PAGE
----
Film Review: The Unafraid
Updated: Jan 16
“We have years of activism under our belts. Now we just fight harder, we fight smarter, and we fight as one.” – Alejandro, film subject, The Unafraid
The Unafraid is a feature length documentary that follows the lives of three DACA students in Georgia, a state that has banned them from attending its top public universities, and from qualifying for in-state tuition at any other public college. Directed by Anayansi Prado and Heather Courtney, and using observational footage shot over three years, The Unafraid tells the personal stories of a group of friends connected by an underground movement called Freedom University.
As President Donald Trump’s campaign rhetoric against immigrants’ gains momentum, and amid constant threat of losing their DACA status and being deported, Alejandro ("Cheesecake"), Silvia, and Aldo direct their passions towards the fight for education in the undocumented community. These young people are determined to overcome and dismantle oppressive policies and mindsets. The Unafraid humanizes the experience of undocumented and DACA students, their families and communities.
The opening of the film is full of excitement as Aldo, and Sylvia graduate from high school. All three are planning to attend college in the Fall, but we soon learn that none of them are able to attend school in Georgia. There are specific regulations that prohibit undocumented or DACA immigrants from attending the top five ranked schools in the state and they also are not eligible for in state tuition and must pay international fees. These limitations have kept all three from attending college.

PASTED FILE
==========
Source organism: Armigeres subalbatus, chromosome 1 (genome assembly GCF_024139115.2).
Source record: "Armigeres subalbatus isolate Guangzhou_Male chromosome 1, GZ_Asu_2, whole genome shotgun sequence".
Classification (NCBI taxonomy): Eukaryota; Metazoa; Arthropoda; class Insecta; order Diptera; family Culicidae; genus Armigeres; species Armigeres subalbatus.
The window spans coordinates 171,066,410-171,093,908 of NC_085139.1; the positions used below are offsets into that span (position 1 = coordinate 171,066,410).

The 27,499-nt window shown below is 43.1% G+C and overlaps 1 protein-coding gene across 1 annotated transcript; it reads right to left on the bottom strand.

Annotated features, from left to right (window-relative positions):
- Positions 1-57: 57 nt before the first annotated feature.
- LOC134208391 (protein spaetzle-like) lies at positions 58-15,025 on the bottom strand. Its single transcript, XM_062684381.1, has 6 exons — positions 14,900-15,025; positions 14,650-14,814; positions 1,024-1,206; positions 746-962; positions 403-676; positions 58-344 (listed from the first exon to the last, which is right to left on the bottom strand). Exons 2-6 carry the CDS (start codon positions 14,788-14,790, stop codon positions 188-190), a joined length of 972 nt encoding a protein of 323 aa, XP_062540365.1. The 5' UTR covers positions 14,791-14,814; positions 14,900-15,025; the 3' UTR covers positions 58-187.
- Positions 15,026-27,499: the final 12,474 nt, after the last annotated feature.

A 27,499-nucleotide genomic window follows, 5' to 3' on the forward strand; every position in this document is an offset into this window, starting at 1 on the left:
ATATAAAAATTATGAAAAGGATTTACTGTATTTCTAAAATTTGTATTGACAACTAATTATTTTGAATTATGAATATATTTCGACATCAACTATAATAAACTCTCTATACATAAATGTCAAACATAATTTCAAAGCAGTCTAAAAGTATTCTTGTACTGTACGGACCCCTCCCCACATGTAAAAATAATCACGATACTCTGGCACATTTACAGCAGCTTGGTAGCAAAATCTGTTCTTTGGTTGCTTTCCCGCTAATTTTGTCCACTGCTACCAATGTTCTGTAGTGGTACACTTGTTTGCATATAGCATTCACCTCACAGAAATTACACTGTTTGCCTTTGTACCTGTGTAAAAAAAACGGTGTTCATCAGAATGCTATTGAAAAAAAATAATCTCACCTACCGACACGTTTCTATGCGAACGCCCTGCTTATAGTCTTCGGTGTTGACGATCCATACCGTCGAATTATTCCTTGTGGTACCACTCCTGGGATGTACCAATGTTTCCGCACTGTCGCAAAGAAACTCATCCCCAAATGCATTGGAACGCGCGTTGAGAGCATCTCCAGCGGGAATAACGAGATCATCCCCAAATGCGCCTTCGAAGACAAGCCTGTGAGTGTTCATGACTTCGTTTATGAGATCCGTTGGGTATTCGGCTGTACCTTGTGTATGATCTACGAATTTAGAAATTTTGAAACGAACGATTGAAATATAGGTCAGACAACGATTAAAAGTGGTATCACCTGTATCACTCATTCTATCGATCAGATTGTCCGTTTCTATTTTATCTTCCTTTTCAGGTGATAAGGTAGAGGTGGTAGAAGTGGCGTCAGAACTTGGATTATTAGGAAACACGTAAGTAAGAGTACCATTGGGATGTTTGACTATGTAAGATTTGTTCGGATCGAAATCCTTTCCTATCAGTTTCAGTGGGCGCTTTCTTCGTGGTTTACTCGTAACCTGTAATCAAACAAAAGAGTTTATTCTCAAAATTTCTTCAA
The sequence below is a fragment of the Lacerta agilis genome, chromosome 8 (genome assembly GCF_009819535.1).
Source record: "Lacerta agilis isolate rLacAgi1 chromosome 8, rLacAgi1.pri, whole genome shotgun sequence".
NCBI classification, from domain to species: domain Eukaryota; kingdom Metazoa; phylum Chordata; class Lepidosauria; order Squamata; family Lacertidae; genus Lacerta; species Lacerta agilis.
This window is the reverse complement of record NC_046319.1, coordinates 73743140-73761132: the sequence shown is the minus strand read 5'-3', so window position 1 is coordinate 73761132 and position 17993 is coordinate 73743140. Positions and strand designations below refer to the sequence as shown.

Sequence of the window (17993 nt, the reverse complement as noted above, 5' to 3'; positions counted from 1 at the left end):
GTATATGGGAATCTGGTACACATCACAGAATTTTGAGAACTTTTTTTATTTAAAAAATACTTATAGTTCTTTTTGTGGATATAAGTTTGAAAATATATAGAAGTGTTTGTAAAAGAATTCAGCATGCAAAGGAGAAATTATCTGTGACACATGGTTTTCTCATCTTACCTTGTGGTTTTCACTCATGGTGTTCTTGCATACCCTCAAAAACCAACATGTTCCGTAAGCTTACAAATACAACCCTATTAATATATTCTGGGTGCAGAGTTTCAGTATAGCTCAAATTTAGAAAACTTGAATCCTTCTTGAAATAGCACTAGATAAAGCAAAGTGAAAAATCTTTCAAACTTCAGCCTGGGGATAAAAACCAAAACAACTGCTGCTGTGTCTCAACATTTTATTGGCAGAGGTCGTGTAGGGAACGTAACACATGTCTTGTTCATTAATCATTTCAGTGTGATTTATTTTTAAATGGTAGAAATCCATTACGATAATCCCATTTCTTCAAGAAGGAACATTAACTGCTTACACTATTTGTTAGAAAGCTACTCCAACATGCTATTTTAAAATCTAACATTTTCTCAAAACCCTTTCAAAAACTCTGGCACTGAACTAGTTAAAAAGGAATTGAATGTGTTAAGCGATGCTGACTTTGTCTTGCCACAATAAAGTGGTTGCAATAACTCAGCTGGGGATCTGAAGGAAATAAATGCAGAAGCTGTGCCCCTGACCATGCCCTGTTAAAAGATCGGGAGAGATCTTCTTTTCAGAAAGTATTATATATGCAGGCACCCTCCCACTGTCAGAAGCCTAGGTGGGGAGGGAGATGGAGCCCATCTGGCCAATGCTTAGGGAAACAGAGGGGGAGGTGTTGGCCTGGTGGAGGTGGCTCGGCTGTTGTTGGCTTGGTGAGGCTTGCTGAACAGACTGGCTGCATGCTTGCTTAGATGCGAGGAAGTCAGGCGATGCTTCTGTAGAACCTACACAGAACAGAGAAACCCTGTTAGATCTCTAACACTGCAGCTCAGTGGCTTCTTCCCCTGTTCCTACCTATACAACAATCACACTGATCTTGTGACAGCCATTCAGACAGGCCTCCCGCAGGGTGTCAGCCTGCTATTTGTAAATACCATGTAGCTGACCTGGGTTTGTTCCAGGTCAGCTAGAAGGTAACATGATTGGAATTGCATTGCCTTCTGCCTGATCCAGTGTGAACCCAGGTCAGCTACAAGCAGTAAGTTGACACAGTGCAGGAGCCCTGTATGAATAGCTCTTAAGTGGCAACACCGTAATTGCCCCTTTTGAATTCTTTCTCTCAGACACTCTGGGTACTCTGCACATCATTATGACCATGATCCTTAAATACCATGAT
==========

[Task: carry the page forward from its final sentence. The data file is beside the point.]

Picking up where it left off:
Aldo, Cheesecake, and Silvia are part of an activist organization called Freedom University, which works to help better the lives of immigrants through peaceful protest and other activities. In The Unafraid we see them plan and execute a sit-in at the University of Georgia. Their plan is so well thought out that they even have lawyers and bonds prepared should anyone be arrested - even though getting arrested might alter their DACA status. And, spoiler alert - they do get arrested. I was humbled by their willingness to risk that and the calm passion with which they carried out their protest. Later in the film, when the three of them speak in front of the State of Georgia, asking for legislation that would grant DACA students in-state tuition, they remained stoic and professional in the face of ill-informed and apathetic State Representatives. Sharing emotional details from her life as a child of illegal immigrants, Silvia's rhetoric was vulnerable and eye-opening, despite falling on deaf ears. I felt frustrated and sad.
The narratives of their lives intersect at protests and rallies, and then expand out from this unifying force to the personal daily challenges faced by them and their families. Silvia moves 2,000 miles away from her boyfriend and family to establish residency in another state where she will believes she will qualify for in-state tuition. Despite her efforts, 6 months into the process she learns that she would never have qualified for in-state tuition and moves back home with no prospects for school. When his father becomes too ill to manage the family mechanic shop, Aldo takes over. They sell tacos on the side for the international tuition at the local college, and Aldo takes one class at a time. Cheesecake gets accepted into a prestigious out-of-state university, only to find himself feeling separate and deeply homesick.
This is a touching, hopeful, disheartening, and eye-opening documentary. The film spotlights how hard it is to live in the United States as someone who is undocumented, the feeling of never truly belonging anywhere as an immigrant, and the positive activist work the students are doing through Freedom University. Their desire to create a better future for the generations behind them is palpable, and despite numerous setbacks, they remain grounded, committed, “undocumented, unapologetic and unafraid.”
Justice for our Neighbors is hosting local screenings. Check their website and Facebook for showings. For updates on the film, visit The Unafraid Documentary on Facebook. You can also watch the film's public airing on PBS: Oct. 1st at 8pm est/7pm cst/9pm pst.